For the pageant we want, as the angler the trout.

It is half after two, I can hear by St. Paul's,
Though I hardly can hear the bell toll for the squawls
Of the women, who screw round the post and the walls
And lost all by dozens are children and shawls!
Oh! the crowd is becoming uncommonly dense-
For the ardour's unbounded-the murmur intense !
There's a piece of the coping come down with the hawls
Of the cursed climbing servants-it turns, as it falls,
A child to a biffin. A man of no sense

Rams an old woman's eye out, and hopes no offence;
Whilst an old English tar, with mahogany mug,
Anchors fast with his dark wooden leg in a plug.
The mob is like mad!-thieves for purses or pence,

The young artful dodge-the high swell-the low fence,-
All, all are incessant to wheedle or lug;

But all have the seeming for loyalty's calls!

And the bellowing deepens-the strife never palls!

Buz-buz-yell on yell! Yes! she's coming. I can't
See a bit though as yet-though I certainly spee

(As the Scotch say) that mighty High Constable Lee ! And a carriage with horses-do look at it, Aunt! But who is within it ?—it's gone!—it can't be

That she is gone by-the spirit that we

Have been waiting in love and in ecstacy's rant

To welcome!-This large busy hive's sweet Queen Bee!
Another rich coach!—and another! I pant

To know who are in them; I don't know-I wan't!
I do—yes, I do. No one answers to me!

I am eager !-I'm wild!-I shall fall out and faint!
Oh, which is the Duchess? Oh, which is the D?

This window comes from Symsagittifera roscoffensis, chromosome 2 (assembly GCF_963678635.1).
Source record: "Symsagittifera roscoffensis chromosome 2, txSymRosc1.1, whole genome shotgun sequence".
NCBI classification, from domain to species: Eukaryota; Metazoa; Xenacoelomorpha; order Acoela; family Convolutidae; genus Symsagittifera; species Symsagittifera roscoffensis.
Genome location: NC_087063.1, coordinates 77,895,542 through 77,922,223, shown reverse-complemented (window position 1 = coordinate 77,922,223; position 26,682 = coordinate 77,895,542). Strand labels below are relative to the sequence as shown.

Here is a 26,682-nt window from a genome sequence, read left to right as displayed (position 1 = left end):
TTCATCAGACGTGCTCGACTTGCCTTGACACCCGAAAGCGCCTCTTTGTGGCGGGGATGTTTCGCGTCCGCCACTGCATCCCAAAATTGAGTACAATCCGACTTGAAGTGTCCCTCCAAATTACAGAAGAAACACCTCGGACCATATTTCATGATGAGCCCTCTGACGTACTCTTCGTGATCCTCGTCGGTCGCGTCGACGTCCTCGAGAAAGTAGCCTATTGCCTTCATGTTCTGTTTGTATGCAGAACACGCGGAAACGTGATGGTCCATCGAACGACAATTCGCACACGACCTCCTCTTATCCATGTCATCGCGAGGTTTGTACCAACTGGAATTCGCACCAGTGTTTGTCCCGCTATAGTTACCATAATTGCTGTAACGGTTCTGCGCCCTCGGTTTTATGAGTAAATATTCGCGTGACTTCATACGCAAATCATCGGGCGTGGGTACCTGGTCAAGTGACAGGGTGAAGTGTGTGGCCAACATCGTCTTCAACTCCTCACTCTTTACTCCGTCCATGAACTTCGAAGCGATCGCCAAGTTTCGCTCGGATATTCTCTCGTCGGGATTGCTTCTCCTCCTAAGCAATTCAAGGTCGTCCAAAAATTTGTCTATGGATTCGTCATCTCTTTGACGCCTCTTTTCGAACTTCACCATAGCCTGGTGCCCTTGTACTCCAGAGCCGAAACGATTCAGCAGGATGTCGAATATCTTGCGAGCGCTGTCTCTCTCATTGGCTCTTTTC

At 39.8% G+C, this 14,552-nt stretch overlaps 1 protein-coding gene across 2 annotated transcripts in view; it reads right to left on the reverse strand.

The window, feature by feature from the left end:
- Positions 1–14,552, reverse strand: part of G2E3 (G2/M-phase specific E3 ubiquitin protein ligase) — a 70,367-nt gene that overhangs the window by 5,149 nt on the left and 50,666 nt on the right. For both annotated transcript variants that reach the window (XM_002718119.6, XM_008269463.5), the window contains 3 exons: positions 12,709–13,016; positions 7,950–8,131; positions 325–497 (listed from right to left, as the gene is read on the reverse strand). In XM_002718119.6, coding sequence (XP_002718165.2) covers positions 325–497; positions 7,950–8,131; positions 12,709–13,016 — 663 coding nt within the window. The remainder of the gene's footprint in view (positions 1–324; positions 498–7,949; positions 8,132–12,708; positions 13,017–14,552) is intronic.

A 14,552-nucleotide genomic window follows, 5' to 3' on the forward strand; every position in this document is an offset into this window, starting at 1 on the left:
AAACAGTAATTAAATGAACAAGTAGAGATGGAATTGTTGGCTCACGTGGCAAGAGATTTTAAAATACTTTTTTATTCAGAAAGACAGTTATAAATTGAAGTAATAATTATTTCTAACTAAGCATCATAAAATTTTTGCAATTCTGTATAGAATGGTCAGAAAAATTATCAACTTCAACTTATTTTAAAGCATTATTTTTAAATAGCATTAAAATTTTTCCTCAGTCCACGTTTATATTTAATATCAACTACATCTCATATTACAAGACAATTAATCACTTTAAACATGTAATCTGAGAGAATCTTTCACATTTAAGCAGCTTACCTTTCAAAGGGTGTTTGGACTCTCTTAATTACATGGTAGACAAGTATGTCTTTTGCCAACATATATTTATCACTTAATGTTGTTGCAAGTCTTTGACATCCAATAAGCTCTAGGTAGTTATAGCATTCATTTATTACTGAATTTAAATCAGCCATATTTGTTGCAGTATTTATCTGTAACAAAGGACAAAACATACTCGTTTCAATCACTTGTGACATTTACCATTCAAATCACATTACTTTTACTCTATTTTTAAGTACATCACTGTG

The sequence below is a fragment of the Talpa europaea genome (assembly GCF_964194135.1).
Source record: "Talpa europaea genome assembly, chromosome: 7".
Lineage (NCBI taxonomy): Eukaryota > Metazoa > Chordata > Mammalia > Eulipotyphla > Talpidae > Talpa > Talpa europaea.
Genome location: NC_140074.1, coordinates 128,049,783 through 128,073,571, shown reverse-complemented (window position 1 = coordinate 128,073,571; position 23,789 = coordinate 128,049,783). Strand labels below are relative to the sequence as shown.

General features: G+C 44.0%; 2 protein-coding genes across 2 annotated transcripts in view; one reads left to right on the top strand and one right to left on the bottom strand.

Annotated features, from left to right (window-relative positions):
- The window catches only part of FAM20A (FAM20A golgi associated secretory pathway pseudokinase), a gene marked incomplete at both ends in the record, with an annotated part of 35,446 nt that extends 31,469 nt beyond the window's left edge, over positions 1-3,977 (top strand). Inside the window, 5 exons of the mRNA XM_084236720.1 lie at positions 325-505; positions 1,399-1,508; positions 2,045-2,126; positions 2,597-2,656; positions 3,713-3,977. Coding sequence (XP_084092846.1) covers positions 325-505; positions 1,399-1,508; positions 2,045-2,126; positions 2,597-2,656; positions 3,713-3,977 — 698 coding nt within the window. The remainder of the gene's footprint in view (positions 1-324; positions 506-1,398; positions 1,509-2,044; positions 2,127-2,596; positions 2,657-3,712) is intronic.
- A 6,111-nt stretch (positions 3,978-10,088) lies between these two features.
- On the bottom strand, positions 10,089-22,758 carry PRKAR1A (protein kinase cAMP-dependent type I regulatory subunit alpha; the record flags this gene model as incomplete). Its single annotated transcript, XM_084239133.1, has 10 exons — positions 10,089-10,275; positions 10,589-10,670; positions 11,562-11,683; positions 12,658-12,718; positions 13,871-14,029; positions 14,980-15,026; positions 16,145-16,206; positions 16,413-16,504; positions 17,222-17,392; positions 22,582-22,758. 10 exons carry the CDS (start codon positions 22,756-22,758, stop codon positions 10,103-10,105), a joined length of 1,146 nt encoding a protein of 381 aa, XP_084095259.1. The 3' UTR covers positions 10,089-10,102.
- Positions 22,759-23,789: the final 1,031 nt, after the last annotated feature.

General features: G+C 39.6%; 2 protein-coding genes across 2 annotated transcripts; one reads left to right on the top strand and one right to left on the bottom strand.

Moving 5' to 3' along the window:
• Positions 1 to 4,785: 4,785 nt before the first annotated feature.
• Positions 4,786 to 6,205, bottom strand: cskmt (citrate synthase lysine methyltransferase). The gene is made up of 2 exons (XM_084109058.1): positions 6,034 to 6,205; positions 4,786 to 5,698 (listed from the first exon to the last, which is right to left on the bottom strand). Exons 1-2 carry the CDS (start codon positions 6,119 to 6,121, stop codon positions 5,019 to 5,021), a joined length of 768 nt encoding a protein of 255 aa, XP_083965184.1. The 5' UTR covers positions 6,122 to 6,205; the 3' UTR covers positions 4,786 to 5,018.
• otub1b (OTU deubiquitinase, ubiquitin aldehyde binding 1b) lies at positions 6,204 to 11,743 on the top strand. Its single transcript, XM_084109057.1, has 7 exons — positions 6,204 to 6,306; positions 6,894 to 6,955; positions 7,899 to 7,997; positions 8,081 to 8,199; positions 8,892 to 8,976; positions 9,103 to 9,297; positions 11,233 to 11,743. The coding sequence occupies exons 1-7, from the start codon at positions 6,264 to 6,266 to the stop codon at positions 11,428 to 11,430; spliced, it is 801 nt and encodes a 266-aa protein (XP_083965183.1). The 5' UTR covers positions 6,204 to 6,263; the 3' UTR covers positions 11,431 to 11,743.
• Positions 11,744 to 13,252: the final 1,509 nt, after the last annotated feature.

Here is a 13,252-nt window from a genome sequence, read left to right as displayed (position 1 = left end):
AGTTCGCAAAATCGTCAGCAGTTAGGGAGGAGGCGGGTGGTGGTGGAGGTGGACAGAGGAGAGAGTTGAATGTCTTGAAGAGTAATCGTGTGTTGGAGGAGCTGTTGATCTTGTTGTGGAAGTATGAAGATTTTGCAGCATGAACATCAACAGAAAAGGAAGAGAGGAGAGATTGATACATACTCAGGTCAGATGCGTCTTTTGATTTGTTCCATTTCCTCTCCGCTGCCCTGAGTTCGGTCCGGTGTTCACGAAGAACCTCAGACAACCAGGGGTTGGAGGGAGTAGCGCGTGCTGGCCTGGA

For I won't mention names in this public citee-
But they really should ticket the panels, or paint
Some sign that would give us a leetle idee

Of what, after hours of craving, we see!

There are soldiers in saddles-on foot-three and threeAnd old folks in red cloaks, all mounted and furr'dMarket-day upon horseback, it looks on my word, They're the only dear souls that prefer the absurd!

But they come !-they come!
They really do come!

Trumpet, and heart-shout, and welcoming drum,
And the people's awful and " stilly hum,"
The high proud step of the Hanover steed:
Cream-colour'd-crested-of matchless breed,-
And the ribbons and traces-and grooms to lead,—
And the cloud of guards, in cuirass and plume,
Assure us the Queen-the Queen doth come!
Slowly the car-oh! the antique car,

Like a thing of Louis Quatorze from afar-
Brings the young spirit of beauty and youth
On through her own streets, radiant in truth—
And her eye is akin to the peaceful star,

And her forehead 's calm, as young Maidens' are,
And her manner is mild as that of Ruth,
And she leans her love to the loving crowd;
And she is gracious, and they are proud,

And, by my fay, and in good sooth,
Proud may they be to feed their eyes
On one so gentle, so young, and wise!

I turn to my sisters; we stare-we stare.
Well!-all is over! The pomp, the glare,
Are gone! There is nought but the yellow air,
And a nice little drizzle for those who don't care.